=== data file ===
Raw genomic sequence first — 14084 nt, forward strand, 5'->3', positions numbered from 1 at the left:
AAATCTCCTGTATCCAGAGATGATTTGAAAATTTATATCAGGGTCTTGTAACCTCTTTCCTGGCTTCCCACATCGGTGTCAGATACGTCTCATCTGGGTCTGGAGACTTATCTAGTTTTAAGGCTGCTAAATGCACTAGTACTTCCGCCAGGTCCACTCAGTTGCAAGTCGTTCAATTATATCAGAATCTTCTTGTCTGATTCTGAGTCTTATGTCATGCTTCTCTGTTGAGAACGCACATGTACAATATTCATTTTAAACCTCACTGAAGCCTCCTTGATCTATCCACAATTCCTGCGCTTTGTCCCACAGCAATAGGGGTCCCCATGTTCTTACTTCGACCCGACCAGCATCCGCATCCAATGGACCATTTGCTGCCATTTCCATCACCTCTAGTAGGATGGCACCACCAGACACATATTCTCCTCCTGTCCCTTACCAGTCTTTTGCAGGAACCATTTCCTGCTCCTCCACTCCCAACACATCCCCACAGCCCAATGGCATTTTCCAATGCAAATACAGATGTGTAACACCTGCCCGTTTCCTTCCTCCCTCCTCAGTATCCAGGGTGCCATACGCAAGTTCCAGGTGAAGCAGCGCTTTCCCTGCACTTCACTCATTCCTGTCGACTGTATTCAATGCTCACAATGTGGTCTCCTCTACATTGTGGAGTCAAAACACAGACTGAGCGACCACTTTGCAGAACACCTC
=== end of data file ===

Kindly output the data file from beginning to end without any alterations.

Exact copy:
Raw genomic sequence first — 14084 nt, forward strand, 5'->3', positions numbered from 1 at the left:
AAATCTCCTGTATCCAGAGATGATTTGAAAATTTATATCAGGGTCTTGTAACCTCTTTCCTGGCTTCCCACATCGGTGTCAGATACGTCTCATCTGGGTCTGGAGACTTATCTAGTTTTAAGGCTGCTAAATGCACTAGTACTTCCGCCAGGTCCACTCAGTTGCAAGTCGTTCAATTATATCAGAATCTTCTTGTCTGATTCTGAGTCTTATGTCATGCTTCTCTGTTGAGAACGCACATGTACAATATTCATTTTAAACCTCACTGAAGCCTCCTTGATCTATCCACAATTCCTGCGCTTTGTCCCACAGCAATAGGGGTCCCCATGTTCTTACTTCGACCCGACCAGCATCCGCATCCAATGGACCATTTGCTGCCATTTCCATCACCTCTAGTAGGATGGCACCACCAGACACATATTCTCCTCCTGTCCCTTACCAGTCTTTTGCAGGAACCATTTCCTGCTCCTCCACTCCCAACACATCCCCACAGCCCAATGGCATTTTCCAATGCAAATACAGATGTGTAACACCTGCCCGTTTCCTTCCTCCCTCCTCAGTATCCAGGGTGCCATACGCAAGTTCCAGGTGAAGCAGCGCTTTCCCTGCACTTCACTCATTCCTGTCGACTGTATTCAATGCTCACAATGTGGTCTCCTCTACATTGTGGAGTCAAAACACAGACTGAGCGACCACTTTGCAGAACACCTC